Wish you all Shubh and Happy Diwali and Nutan Varshabhinadan
The festival of Diwali extends over five days. Because of the lights, fireworks and sweets involved, it' is favourite with children and grown ups.
The festival celebrates the victory of good over evil, light over darkness and knowledge over ignorance, although the actual legends that go with the festival are different in different parts of India/
Diwali is a New Year festival in the Vikrama calendar, where it falls on the night of the new moon in the month of Kartika.
Diwali is also used to celebrate a successful harvest.
The name of the festival comes from the Sanskrit word dipavali, meaning row of lights.
The lamps are lit to help the goddess Lakshmi to find her way into people's homes. They also celebrate one of the Diwali legends, which tells of the return of Rama and Sita to Rama's kingdom after fourteen years of exile.
Fireworks are a big part of the Diwali
This festival honours Lakshmi, the goddess of wealth.
People start the new business year at Diwali, People pray to the goddess for a successful year.
There is much feasting and celebration, and the Diwali lamps are regarded as making it easy for Lakshmi to find her way to favoured houses.
The goddess Kali is celebrated at Diwali in the Bengali and Oriya areas of India.
Many Indians see Diwali as an occasion to gamble. This comes from a legend in which the goddess Parvati played dice with her husband on this day and she said that anyone who gambled on Diwali night would do well.
Diwali is very much a time for buying and exchanging gifts. Traditionally sweets and dried fruit were common gifts to exchange. Nowadays diwali has become a time for serious shopping, This commercialism side of festival is eroding it's spiritual side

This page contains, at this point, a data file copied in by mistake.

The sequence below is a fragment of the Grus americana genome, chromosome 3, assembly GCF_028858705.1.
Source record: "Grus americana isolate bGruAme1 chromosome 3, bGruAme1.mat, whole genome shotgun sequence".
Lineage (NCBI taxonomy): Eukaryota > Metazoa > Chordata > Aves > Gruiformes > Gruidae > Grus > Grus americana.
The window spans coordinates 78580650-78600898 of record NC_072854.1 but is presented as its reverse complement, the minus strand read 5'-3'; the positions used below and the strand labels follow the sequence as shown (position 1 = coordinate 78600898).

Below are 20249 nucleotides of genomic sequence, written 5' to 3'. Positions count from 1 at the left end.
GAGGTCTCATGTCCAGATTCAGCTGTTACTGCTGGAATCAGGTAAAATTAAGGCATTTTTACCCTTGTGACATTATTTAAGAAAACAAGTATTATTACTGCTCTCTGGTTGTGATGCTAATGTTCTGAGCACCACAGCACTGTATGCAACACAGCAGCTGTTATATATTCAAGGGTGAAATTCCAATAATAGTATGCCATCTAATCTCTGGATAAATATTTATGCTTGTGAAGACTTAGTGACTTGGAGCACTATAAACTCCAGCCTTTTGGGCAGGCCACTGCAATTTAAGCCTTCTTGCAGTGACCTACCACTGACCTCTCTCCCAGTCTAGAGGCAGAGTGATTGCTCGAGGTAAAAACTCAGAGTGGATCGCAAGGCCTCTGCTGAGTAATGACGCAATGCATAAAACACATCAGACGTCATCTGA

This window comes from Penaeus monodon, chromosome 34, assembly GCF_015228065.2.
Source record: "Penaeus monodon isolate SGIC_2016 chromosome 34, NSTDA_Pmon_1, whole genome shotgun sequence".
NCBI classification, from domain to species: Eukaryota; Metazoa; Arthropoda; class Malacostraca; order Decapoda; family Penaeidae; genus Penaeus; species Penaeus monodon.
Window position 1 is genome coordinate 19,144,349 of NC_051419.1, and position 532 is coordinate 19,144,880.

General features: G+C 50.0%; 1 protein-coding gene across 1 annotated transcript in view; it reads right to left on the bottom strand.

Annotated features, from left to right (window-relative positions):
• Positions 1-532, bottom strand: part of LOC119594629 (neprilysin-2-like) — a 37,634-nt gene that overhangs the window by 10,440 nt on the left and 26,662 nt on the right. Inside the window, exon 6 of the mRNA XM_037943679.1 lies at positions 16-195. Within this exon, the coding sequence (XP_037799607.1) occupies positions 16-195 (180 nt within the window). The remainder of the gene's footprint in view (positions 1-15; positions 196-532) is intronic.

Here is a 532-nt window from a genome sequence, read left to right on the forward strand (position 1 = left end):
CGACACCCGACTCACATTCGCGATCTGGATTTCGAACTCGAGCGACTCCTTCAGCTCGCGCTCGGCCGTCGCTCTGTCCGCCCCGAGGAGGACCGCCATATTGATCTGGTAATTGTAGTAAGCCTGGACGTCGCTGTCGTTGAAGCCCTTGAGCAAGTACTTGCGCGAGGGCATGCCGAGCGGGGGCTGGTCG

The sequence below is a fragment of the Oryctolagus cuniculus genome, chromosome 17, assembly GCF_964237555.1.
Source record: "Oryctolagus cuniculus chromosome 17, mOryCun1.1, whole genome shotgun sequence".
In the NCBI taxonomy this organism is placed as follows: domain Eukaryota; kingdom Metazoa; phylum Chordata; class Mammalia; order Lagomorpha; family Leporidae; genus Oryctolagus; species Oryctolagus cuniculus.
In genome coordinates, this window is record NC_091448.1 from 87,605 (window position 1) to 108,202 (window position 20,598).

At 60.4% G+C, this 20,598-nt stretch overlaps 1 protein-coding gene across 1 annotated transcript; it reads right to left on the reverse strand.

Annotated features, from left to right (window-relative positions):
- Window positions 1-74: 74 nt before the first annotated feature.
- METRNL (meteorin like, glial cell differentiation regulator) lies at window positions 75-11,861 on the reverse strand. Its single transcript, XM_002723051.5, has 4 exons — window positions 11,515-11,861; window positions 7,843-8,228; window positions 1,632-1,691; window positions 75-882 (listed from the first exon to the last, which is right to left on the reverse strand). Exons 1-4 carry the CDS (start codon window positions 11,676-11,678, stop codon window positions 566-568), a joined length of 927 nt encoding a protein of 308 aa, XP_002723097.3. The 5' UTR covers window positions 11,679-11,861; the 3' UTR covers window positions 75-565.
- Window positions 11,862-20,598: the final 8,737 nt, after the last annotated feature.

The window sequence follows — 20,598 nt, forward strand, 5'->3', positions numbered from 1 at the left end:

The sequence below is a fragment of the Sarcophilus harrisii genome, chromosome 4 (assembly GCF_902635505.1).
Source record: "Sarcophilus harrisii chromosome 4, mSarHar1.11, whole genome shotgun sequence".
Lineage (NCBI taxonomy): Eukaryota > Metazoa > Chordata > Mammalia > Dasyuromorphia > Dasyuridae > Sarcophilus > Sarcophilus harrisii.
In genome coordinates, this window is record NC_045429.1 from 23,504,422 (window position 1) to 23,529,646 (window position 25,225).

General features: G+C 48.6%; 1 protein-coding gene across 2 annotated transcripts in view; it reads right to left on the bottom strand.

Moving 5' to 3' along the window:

In most years shopkeepers expect sales to rise substantially in the weeks before the festival.
Diwali is also traditionally a time to redecorate homes and buy new clothes.
Two of the legends of Diwali show the triumph of Good over Evil and tell of the destruction of two monsters that preyed on humanity.
The killing of the demon Narakaasura
The demon Narakaasura was the evil king of Pragjyotishpur, near Nepal. He ruled with He terror, abducted 16,000 daughters of the gods and stole the earings of Aditi, mother of the gods.
The gods asked Lord Krishna to help them. After a mighty battle he killed the demon, freed the girls and recovered the earrings.
The rescue of the 16,000 girls is said to be the origin of the story that Krishna had 16,000 wives. After his victory Krishna returned very early in the morning and was bathed and massaged with scented oils. Taking an early morning bath with oil is still a Diwali tradition.
The killing of the demon Ravana
Ravana, with ten heads, was the wicked king of the island of Sri Lanka, He kidnapped the wife of Ram named Sita. Ram had been in exile for 14 years because his mother kaikeyi wanted hee=r son Bharat his to be the next king in Ayodhya.
After a great battle Rama killed the demon and recovered his wife. Rama's return with his wife Sita to Ayodhya and his subsequent coronation as king is celebrated at Diwali.
When Rama and Sita first returned to Ayodhya in the dark moonless night, they couldn't see where they were going. Then people put little lamps outside their houses so the new king and queen could find their way, beleived to be the beginning the tradition of the festival of lights.
To Jains Diwali marks the attainment of moksh by Mahavir in 527 BC.
Days of Diwali and it's importance
Day 3Lakshmi Puja(30th day Ashvin or 15 Krishna PakshaAshvin): Lakshmi Puja marks the most important day of Diwali celebrations in North India. Hindu homes worship Lakshmi, the goddess of wealth, and Ganesh, the God of auspicious beginnings, and then light lamps in the streets and homes to welcome prosperity and well-being.
Day 4. Bali Pratipada andGovardhan Puja Nutan varsh (1 Kartika or 1 Shukla PakshaKartika) : In North India, this day is celebrated as Govardhan Puja, also called Annakut, and is celebrated as the day Krishna ' an incarnation of god Vishnu ' defeated Indra and by the lifting of Govardhana hill to save his kinsmen and cattle from rain and floods. For Annakut, large quantities of food are decorated symbolizing the Govardhan hill lifted by Krishna.
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